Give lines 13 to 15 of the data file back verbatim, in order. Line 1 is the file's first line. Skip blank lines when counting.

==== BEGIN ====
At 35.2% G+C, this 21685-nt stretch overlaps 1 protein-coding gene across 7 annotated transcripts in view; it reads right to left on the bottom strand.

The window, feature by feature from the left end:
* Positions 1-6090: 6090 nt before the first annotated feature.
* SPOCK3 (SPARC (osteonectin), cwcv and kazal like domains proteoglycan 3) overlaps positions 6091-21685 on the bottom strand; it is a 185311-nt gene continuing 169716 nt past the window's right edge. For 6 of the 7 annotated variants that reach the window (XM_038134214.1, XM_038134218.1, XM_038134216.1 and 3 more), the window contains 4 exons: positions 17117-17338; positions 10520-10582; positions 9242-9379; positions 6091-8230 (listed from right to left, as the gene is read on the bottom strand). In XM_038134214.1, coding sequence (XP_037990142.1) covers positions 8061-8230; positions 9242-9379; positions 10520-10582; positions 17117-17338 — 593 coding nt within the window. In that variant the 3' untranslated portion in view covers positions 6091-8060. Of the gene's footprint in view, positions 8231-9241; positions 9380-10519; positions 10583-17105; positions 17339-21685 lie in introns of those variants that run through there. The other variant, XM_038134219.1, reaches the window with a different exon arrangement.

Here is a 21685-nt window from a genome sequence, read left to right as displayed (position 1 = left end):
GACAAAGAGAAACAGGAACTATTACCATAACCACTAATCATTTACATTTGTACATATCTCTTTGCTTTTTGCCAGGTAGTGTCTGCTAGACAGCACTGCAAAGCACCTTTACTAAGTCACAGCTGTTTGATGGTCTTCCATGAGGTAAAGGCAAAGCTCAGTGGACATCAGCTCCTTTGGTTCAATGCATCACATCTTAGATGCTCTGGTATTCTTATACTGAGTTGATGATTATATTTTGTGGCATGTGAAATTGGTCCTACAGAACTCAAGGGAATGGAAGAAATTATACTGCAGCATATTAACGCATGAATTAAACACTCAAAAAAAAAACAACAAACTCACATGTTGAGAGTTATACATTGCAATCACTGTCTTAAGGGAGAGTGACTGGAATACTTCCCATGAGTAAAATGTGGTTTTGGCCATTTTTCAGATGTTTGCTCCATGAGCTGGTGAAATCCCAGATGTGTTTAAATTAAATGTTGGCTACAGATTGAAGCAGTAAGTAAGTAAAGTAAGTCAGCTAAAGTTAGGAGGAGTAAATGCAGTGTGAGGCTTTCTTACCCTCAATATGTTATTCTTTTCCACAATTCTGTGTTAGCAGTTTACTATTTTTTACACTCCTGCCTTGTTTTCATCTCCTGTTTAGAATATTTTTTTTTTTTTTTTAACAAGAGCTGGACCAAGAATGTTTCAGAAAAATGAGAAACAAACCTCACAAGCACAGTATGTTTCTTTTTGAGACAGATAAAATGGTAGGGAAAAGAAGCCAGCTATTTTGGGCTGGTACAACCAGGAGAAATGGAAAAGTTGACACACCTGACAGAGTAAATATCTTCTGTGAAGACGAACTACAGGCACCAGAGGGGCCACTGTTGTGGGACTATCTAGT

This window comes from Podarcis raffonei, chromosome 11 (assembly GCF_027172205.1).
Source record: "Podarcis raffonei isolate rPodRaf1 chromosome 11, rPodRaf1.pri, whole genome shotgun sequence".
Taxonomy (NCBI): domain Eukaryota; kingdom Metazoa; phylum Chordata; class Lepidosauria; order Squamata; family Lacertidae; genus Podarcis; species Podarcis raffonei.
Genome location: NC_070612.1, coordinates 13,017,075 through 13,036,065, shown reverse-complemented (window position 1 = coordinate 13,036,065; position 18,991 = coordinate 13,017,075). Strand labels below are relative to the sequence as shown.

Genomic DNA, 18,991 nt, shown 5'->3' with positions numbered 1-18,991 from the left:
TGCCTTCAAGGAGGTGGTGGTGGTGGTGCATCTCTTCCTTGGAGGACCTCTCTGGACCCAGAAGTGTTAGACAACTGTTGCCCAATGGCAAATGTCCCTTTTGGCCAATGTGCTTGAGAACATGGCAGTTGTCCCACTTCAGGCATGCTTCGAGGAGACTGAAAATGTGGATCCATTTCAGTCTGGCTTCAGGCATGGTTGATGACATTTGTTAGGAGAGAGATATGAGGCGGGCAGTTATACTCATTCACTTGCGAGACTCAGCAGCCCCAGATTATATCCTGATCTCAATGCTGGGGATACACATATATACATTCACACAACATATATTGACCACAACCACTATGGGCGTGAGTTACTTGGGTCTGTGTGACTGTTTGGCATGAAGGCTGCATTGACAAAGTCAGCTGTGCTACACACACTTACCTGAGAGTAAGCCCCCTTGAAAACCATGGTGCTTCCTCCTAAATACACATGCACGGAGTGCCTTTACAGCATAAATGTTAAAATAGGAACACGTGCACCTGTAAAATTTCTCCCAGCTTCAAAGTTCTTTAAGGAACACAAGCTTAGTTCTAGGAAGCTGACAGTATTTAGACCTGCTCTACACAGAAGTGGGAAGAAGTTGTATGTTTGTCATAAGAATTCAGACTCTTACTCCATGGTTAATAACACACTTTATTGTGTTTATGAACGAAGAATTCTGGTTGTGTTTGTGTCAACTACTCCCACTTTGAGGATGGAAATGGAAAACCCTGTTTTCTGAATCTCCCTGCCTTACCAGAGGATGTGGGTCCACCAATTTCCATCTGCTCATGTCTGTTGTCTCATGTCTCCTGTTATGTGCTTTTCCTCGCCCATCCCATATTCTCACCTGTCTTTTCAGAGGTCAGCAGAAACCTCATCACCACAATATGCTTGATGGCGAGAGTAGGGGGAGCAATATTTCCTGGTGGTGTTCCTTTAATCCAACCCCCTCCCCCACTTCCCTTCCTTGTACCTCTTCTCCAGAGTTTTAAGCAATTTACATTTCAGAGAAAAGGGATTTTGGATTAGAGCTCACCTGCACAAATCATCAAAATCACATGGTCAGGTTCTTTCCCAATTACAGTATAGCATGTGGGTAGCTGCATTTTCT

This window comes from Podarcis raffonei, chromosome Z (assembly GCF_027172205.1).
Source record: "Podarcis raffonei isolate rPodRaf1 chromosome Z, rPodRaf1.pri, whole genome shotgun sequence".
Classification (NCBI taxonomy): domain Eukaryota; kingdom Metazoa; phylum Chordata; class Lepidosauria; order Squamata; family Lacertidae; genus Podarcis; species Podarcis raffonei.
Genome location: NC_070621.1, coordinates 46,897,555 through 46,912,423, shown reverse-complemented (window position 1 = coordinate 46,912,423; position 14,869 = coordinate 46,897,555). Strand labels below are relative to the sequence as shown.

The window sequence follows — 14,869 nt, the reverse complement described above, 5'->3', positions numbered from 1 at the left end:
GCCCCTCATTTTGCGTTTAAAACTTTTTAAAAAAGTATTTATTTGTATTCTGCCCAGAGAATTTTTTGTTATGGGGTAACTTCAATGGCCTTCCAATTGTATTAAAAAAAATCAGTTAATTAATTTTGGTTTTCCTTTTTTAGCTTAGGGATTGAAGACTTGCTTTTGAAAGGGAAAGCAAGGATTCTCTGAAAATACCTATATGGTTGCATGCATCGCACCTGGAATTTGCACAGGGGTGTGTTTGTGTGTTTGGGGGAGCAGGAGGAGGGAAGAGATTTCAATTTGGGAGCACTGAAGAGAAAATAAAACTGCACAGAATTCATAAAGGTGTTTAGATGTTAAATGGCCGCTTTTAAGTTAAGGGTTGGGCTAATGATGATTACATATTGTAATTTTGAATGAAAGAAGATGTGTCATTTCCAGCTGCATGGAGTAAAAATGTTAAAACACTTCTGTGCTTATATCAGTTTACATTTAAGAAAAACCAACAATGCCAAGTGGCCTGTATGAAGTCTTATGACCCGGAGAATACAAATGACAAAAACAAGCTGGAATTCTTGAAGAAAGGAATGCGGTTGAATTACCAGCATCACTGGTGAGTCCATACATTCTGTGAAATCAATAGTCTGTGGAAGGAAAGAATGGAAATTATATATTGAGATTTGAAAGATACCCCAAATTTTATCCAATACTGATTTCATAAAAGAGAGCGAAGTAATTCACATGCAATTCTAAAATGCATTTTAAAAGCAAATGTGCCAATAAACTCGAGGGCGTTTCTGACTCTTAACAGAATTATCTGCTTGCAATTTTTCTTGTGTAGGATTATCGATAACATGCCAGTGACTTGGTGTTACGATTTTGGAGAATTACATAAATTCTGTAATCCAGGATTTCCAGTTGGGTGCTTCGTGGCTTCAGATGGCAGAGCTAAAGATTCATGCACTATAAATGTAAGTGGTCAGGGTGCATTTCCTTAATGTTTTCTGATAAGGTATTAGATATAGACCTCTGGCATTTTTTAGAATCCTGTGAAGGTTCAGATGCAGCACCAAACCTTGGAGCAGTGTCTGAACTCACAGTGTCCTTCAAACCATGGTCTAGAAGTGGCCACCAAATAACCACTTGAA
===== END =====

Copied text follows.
This window comes from Podarcis raffonei, chromosome Z (assembly GCF_027172205.1).
Source record: "Podarcis raffonei isolate rPodRaf1 chromosome Z, rPodRaf1.pri, whole genome shotgun sequence".
Classification (NCBI taxonomy): domain Eukaryota; kingdom Metazoa; phylum Chordata; class Lepidosauria; order Squamata; family Lacertidae; genus Podarcis; species Podarcis raffonei.